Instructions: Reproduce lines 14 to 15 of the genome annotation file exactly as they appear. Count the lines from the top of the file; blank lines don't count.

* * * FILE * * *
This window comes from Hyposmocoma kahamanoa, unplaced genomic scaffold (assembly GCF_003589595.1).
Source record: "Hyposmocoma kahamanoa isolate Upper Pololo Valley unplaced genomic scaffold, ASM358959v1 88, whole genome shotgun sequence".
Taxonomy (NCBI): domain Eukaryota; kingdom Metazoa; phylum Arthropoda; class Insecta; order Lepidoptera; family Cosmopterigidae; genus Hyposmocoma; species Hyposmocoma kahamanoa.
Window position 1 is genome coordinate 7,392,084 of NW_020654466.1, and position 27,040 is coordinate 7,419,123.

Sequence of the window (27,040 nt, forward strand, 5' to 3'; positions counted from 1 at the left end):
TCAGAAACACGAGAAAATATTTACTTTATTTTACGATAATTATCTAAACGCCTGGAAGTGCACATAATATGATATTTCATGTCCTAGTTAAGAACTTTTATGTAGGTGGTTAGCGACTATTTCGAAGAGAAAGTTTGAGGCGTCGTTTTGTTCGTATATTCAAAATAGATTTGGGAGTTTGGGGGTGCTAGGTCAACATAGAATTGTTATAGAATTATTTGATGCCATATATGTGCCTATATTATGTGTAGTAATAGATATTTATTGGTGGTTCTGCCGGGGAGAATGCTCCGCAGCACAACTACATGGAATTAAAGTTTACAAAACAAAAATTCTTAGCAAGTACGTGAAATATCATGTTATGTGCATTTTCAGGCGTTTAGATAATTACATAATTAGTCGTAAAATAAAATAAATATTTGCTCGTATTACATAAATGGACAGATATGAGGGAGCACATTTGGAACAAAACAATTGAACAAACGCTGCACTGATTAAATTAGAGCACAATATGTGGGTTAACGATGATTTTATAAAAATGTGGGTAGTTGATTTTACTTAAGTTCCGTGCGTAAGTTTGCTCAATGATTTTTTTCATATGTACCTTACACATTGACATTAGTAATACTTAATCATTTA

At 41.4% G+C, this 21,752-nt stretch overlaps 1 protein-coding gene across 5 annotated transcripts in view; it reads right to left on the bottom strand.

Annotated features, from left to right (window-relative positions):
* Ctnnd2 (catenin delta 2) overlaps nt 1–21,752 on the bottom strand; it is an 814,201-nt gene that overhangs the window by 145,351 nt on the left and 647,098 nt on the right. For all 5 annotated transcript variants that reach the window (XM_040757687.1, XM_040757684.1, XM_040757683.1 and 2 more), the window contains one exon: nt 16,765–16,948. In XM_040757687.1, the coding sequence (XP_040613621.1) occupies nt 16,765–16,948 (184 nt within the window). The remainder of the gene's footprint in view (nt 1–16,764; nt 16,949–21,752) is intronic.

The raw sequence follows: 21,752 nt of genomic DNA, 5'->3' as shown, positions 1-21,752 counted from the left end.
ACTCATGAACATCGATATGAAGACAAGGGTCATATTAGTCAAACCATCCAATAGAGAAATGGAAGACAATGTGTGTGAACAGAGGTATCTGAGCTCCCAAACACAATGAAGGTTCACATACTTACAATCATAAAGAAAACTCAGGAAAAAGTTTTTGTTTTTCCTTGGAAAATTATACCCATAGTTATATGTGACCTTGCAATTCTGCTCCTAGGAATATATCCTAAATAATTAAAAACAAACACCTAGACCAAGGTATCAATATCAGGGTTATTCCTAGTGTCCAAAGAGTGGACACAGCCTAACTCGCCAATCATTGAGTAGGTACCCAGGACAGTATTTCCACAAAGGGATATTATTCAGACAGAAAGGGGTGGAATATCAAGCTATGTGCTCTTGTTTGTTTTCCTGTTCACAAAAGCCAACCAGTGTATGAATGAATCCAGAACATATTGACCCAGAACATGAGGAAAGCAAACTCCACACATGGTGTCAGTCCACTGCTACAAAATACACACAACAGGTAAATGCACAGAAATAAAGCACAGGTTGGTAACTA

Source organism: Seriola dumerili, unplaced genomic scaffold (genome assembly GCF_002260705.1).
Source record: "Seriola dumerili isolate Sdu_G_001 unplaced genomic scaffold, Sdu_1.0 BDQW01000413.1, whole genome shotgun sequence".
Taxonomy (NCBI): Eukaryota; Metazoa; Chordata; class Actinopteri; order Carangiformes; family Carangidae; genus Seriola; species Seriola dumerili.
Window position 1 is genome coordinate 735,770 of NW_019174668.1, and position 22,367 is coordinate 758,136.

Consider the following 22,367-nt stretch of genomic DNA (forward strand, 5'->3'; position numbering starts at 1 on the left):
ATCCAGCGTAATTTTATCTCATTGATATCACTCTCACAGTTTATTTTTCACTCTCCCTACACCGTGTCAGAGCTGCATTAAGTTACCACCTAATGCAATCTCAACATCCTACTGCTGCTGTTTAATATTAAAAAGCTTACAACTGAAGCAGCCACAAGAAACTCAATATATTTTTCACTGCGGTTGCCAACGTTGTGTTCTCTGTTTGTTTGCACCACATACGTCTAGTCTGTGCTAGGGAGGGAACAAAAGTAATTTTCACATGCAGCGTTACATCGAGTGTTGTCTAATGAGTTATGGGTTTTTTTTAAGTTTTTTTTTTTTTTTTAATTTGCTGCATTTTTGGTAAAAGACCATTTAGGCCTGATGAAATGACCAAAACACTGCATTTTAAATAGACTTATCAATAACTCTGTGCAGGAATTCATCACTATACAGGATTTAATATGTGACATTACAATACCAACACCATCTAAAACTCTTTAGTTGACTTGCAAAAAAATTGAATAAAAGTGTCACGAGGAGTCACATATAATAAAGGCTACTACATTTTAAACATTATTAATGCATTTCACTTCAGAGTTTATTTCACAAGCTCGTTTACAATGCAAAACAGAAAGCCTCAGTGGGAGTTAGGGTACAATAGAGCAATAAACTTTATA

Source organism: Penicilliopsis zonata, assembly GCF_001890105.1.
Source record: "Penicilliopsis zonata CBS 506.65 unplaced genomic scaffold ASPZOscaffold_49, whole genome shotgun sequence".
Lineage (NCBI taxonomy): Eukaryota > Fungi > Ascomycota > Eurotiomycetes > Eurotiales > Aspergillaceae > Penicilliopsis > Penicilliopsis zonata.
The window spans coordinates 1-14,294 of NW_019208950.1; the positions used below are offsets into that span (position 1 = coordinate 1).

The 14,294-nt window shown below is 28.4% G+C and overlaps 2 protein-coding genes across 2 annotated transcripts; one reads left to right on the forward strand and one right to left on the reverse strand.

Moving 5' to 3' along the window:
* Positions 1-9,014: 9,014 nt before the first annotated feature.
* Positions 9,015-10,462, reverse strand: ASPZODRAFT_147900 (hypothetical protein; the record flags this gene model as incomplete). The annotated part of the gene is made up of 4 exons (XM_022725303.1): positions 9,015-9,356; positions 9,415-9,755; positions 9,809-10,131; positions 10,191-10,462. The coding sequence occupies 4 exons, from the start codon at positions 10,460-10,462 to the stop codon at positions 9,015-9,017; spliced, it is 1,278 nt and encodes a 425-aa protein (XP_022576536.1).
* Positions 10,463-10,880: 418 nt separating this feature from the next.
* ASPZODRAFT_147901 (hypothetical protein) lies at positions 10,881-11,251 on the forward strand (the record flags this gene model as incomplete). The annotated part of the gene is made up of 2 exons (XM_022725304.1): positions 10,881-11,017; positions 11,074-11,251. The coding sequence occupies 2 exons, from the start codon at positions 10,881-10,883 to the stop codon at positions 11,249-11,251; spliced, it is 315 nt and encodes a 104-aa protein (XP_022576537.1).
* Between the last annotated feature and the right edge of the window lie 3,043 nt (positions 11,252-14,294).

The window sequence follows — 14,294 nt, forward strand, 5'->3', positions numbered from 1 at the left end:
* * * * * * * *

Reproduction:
Taxonomy (NCBI): Eukaryota; Metazoa; Chordata; class Actinopteri; order Carangiformes; family Carangidae; genus Seriola; species Seriola dumerili.
Window position 1 is genome coordinate 735,770 of NW_019174668.1, and position 22,367 is coordinate 758,136.